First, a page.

A Very Brief Look at Volkswagen’s Long History
The Volkswagen, Germany’s famed ‘people’s car’, has a long history. Its original concept is attributed to fascist despot Adolph Hitler in 1938, who, in a rare moment of rationality, saw the car as something the average German family could afford by saving up for in a relatively short amount of time. It’s a bit of an unfortunate origin story to be sure, but the Volkswagen, or ‘VW’, has grown far beyond its muddy roots to become one of the world’s leading automobile manufacturers, coming in just behind Japanese giant Toyota, with around 600,000 employees producing 40,000 cars every single day of the year! The brand is certainly popular down under, with Australians purchasing an average of 50,000 Volkswagen models annually, often requiring VW auto transport services.
The brand is renowned for its longevity as a company, and also for its staying power as an extremely reliable car for daily driving, but even the best eventually reach an end to their service, so go see the professional VW wreckers in Brisbane when it’s time to retire your late model. They will attempt to recycle any useful parts, which might make you feel better about saying goodbye to such a reliable old pal!
The company no longer just makes its flagship brands, it currently owns around a dozen subsidiaries, including Lamborghini, Seat and Skoda, Bentley, Porsche, Bugatti, and Ducati, having come a long way from its humble beginnings as the Everyman’s passenger car and ranging into luxury sports models for the rich and famous!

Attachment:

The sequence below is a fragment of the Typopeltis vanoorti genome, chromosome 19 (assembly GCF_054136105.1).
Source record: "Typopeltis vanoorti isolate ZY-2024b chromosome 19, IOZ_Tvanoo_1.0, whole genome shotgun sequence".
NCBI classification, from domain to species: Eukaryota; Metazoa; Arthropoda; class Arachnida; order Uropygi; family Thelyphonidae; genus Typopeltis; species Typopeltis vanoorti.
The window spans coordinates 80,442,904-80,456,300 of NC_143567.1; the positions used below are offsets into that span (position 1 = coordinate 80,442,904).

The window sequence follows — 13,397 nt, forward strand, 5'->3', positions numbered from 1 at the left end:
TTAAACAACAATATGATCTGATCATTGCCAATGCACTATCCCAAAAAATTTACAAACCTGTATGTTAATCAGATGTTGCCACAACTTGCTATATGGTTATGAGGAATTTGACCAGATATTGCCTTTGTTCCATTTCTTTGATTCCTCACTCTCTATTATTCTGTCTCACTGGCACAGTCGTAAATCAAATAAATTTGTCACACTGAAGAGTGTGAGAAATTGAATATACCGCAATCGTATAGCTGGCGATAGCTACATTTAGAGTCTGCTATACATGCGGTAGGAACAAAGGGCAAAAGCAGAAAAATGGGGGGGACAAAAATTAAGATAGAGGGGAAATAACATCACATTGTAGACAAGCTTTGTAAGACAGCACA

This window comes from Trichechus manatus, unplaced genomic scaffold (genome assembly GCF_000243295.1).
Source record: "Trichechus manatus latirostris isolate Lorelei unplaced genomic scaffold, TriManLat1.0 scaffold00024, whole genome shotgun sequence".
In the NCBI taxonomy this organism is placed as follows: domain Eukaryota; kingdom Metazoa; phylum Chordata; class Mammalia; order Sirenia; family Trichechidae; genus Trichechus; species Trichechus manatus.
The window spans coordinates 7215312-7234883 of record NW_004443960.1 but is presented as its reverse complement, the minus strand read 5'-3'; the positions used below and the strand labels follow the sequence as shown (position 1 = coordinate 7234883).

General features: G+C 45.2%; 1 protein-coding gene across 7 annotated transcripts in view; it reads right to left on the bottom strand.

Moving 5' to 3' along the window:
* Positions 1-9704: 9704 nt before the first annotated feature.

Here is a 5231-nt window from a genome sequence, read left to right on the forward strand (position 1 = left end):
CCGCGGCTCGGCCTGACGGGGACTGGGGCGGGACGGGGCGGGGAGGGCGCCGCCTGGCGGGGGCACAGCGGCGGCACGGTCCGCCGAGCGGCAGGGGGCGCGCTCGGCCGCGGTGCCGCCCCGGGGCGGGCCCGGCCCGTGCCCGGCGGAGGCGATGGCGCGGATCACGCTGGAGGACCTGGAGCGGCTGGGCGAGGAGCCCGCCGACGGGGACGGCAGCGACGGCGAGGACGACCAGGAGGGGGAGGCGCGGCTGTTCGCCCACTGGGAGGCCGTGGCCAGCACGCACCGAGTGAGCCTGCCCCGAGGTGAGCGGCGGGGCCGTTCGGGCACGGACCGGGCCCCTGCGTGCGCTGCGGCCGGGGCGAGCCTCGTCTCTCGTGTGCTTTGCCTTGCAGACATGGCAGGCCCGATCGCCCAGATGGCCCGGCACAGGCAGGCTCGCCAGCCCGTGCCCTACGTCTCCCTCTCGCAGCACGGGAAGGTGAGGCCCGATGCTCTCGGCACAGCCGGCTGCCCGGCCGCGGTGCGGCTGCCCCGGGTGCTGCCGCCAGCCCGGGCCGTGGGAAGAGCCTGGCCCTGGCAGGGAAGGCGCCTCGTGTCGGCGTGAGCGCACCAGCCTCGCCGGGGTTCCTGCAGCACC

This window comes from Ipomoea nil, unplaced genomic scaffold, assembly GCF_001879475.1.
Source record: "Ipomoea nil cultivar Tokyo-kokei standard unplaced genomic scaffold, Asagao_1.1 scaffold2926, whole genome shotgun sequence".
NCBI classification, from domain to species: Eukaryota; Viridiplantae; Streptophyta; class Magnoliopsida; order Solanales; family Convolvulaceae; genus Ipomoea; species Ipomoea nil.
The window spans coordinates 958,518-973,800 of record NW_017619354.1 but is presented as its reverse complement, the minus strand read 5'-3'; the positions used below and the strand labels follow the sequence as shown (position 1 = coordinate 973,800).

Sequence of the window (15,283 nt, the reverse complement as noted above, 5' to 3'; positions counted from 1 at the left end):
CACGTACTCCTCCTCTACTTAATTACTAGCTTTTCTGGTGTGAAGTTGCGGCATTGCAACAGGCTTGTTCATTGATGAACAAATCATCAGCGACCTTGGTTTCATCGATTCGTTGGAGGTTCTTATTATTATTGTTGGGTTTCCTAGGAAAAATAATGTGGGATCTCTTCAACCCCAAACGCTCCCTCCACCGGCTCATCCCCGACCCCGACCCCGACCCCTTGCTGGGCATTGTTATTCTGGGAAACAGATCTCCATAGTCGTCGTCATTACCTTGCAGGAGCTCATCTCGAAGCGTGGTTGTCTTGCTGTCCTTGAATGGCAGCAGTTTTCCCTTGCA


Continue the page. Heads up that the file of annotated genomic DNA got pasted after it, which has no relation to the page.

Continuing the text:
Volkswagen’s continued success post-war can be attributed to one man, Ivan Hirst, a major in the British Army who saw its great potential, and saved the company from having its factories dismantled and its assets sold off as war reparations.
Here are some of the other interesting moments in Volkswagen’s 78-year-long history:
The first Volkswagen was designed by the famed Ferdinand Porsche. It featured one of the first air-cooled rear engines, destined to be the brand’s signature, although not in as much use today. Porsche also created the aerodynamic ‘beetle shape’ that would forever be regarded as the company’s greatest, and longest-lasting achievement.
The first VW Beetles were built in the manufacturing city of Wolfsburg, you can still see the unique Wolfsburg heraldic crest represented on older models, especially as a gear shift emblem.
After the war, the company came under the direction of the British Army, which helped make it an essential feature of Germany’s post-war miracle. In 1945 the British Army placed an order for 20,000 Volkswagen vehicles to help its efforts to run the country.
Ferdinand Porsche’s personal design team, which eventually becomes the Porsche company, is paid an ongoing licensing fee for the Beetle, and the two automobile manufacturers maintain a partnership for years to come.
Volkswagen expanded rapidly in the 50s, this growth continued through subsequent decades to where the company is now, one of the world’s premiere automobile manufacturers. From the beloved bug to an extensive catalogue of great models, Volkswagen is here to stay!